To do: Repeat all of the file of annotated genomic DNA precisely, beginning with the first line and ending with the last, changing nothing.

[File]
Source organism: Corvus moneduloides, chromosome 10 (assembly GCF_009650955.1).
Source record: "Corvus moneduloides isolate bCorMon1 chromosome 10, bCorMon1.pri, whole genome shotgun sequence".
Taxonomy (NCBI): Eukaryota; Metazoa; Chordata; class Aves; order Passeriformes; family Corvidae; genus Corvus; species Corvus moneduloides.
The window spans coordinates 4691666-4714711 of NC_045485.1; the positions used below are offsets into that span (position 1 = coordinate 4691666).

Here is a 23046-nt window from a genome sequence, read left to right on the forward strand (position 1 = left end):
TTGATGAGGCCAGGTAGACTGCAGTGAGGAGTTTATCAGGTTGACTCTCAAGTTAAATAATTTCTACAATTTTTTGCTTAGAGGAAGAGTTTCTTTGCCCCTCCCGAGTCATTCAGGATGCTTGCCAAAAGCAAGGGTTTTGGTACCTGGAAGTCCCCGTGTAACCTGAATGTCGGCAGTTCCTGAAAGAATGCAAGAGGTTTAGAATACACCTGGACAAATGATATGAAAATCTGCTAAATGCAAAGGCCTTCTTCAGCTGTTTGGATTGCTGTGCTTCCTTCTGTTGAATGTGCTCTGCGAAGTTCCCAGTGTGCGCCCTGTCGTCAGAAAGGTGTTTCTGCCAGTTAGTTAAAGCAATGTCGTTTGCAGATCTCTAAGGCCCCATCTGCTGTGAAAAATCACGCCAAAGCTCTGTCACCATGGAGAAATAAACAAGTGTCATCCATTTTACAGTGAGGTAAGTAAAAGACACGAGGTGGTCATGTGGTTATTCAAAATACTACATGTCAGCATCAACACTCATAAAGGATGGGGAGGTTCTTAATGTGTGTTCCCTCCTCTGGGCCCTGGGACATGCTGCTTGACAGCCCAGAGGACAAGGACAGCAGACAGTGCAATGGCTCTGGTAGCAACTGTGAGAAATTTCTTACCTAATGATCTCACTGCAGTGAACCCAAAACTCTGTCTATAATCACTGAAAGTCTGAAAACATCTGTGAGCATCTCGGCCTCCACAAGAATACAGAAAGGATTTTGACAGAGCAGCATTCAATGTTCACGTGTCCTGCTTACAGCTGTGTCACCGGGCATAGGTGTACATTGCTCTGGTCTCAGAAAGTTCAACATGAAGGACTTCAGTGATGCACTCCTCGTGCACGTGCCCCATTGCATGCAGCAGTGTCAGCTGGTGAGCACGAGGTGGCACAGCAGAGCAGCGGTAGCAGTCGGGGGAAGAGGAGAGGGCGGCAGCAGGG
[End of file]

Source organism: Corvus moneduloides, chromosome 10 (assembly GCF_009650955.1).
Source record: "Corvus moneduloides isolate bCorMon1 chromosome 10, bCorMon1.pri, whole genome shotgun sequence".
Taxonomy (NCBI): Eukaryota; Metazoa; Chordata; class Aves; order Passeriformes; family Corvidae; genus Corvus; species Corvus moneduloides.
The window spans coordinates 4691666-4714711 of NC_045485.1; the positions used below are offsets into that span (position 1 = coordinate 4691666).

Here is a 23046-nt window from a genome sequence, read left to right on the forward strand (position 1 = left end):
TTGATGAGGCCAGGTAGACTGCAGTGAGGAGTTTATCAGGTTGACTCTCAAGTTAAATAATTTCTACAATTTTTTGCTTAGAGGAAGAGTTTCTTTGCCCCTCCCGAGTCATTCAGGATGCTTGCCAAAAGCAAGGGTTTTGGTACCTGGAAGTCCCCGTGTAACCTGAATGTCGGCAGTTCCTGAAAGAATGCAAGAGGTTTAGAATACACCTGGACAAATGATATGAAAATCTGCTAAATGCAAAGGCCTTCTTCAGCTGTTTGGATTGCTGTGCTTCCTTCTGTTGAATGTGCTCTGCGAAGTTCCCAGTGTGCGCCCTGTCGTCAGAAAGGTGTTTCTGCCAGTTAGTTAAAGCAATGTCGTTTGCAGATCTCTAAGGCCCCATCTGCTGTGAAAAATCACGCCAAAGCTCTGTCACCATGGAGAAATAAACAAGTGTCATCCATTTTACAGTGAGGTAAGTAAAAGACACGAGGTGGTCATGTGGTTATTCAAAATACTACATGTCAGCATCAACACTCATAAAGGATGGGGAGGTTCTTAATGTGTGTTCCCTCCTCTGGGCCCTGGGACATGCTGCTTGACAGCCCAGAGGACAAGGACAGCAGACAGTGCAATGGCTCTGGTAGCAACTGTGAGAAATTTCTTACCTAATGATCTCACTGCAGTGAACCCAAAACTCTGTCTATAATCACTGAAAGTCTGAAAACATCTGTGAGCATCTCGGCCTCCACAAGAATACAGAAAGGATTTTGACAGAGCAGCATTCAATGTTCACGTGTCCTGCTTACAGCTGTGTCACCGGGCATAGGTGTACATTGCTCTGGTCTCAGAAAGTTCAACATGAAGGACTTCAGTGATGCACTCCTCGTGCACGTGCCCCATTGCATGCAGCAGTGTCAGCTGGTGAGCACGAGGTGGCACAGCAGAGCAGCGGTAGCAGTCGGGGGAAGAGGAGAGGGCGGCAGCAGGG